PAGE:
In the past decade analytic theology has established itself as a flourishing research program that includes academic journals, monograph series, a dedicated annual conference, research centers on several continents, and a growing and diverse body of work produced by scholars drawn from philosophy, theology, and biblical studies. In this short monograph Oliver Crisp, James Arcadi, and Jordan Wessling introduce readers to analytic theology. The work provides an account of analytic theology, some of the main areas in which analytic theologians have worked, and some of the prospects for the future of analytic theology going forward. It also addresses some key objections to analytic theology as a theological method, and aims to acquaint scholars and students with this new and promising theological movement.
This essay develops a response to the historical situation of the North Atlantic world in general and the United States in particular through theological reflection. It offers an overview of some decolonial perspectives with which theologians can engage, and argues for a general perspective for a decolonial theology as a possible response to modern/colonial structures and relations of power, particularly in the United States. Decolonial theory holds together a set of critical perspectives that seek the end of the modern/colonial world-system and not merely a democratization of its benefits. A decolonial theology, it is argued, critiques how the confinement of knowledge to European traditions has closed possibilities for understanding historical encounters with divinity, and thus possibilities of critical reflection. A decolonial theology reflects critically on a historical situation in light of faith in a divine reality, the understanding of which is liberated from the monopoly of modern/colonial ways of knowing, in order to catalyze social transformation.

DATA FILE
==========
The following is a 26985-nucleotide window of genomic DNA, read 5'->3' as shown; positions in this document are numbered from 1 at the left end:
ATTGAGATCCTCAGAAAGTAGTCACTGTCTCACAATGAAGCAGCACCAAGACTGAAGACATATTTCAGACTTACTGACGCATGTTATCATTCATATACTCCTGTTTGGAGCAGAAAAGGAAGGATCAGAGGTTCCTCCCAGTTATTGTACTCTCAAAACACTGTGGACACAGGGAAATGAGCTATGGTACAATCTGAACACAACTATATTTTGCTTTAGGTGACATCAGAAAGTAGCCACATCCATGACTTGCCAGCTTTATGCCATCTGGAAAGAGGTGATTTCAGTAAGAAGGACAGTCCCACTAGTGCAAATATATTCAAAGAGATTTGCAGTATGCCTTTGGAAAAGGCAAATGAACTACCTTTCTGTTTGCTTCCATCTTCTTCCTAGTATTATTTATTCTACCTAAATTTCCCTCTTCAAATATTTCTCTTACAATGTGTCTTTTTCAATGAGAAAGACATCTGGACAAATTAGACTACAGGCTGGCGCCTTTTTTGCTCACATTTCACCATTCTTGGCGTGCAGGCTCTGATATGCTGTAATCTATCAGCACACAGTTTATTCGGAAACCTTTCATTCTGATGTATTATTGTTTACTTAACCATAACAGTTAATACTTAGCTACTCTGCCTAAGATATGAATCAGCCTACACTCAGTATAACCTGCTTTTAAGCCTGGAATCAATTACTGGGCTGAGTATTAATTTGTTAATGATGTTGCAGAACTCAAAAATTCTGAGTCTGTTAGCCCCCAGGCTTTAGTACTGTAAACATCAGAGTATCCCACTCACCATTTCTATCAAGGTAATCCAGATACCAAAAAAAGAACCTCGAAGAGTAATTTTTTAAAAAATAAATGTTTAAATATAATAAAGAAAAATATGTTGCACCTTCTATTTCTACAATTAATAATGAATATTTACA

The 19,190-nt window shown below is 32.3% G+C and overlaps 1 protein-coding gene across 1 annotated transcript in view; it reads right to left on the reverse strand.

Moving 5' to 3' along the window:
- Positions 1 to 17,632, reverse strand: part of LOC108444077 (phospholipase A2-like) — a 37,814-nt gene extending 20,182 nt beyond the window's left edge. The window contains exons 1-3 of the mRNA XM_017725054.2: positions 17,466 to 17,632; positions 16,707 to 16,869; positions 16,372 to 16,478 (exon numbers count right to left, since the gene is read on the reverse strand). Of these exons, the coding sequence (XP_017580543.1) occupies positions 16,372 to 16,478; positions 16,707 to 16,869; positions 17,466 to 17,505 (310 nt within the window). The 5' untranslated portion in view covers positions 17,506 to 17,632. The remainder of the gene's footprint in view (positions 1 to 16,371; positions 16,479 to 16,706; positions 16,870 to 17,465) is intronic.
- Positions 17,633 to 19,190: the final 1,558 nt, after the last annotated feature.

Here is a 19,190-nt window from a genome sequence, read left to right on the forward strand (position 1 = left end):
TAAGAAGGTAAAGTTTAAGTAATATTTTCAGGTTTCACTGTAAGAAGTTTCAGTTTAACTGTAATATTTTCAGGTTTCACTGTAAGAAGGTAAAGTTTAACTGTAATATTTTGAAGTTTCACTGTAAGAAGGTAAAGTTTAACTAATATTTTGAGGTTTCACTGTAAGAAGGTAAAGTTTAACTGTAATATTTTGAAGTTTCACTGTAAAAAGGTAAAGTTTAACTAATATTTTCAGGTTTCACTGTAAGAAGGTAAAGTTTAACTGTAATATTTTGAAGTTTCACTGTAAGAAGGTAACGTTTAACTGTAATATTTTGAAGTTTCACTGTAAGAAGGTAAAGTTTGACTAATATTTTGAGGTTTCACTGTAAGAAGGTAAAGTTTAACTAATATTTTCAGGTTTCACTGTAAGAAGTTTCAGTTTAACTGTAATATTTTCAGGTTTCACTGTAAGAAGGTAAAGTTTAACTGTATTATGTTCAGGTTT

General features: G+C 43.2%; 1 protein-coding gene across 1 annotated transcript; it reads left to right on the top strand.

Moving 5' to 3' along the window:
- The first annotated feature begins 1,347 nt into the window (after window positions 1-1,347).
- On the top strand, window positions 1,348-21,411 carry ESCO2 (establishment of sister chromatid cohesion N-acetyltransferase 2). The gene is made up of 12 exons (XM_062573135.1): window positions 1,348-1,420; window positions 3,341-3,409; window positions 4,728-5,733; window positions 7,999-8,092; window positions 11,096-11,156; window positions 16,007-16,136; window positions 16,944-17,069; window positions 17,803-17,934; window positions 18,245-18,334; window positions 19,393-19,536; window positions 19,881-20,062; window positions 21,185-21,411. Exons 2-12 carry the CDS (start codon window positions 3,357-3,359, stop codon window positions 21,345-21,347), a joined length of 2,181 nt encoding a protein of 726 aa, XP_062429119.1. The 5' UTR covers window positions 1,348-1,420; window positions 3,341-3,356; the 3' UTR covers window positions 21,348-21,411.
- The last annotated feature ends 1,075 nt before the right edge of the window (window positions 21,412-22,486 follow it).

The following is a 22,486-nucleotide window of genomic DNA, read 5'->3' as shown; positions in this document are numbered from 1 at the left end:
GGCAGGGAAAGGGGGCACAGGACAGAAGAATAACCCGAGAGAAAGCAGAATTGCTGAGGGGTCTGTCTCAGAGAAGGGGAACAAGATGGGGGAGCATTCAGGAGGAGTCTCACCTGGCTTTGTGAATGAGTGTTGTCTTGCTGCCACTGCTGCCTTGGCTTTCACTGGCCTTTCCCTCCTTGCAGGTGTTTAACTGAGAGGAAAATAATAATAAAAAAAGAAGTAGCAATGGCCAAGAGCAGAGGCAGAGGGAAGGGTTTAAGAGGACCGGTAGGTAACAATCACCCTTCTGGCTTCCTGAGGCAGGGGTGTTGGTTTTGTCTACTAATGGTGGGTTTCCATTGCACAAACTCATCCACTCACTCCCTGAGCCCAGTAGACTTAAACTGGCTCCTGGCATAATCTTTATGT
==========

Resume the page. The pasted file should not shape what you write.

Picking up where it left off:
A Reformed Voice in the Ecumemenical Discussion Martien E. Brinkman offers a critical account of the main international ecumenical developments of the last three decades. He delivers a sketch of the Reformed contribution to the ecumenical dialogues dealing with issues like contextuality, state-church relations, the ethical implications of baptism, the church as sacrament of the kingdom and apostolic tradition.
He pleas for a stronger non-Western input in the ecumenical discussions and emphasizes that in many contexts (Indonesia, India, China) the interreligious dialogue has become part of the inner-Christian dialogue. This study can be considered as a constructive contribution to the development of a hermeneutics of tradition and puts itself the critical question what is lost and found in translation.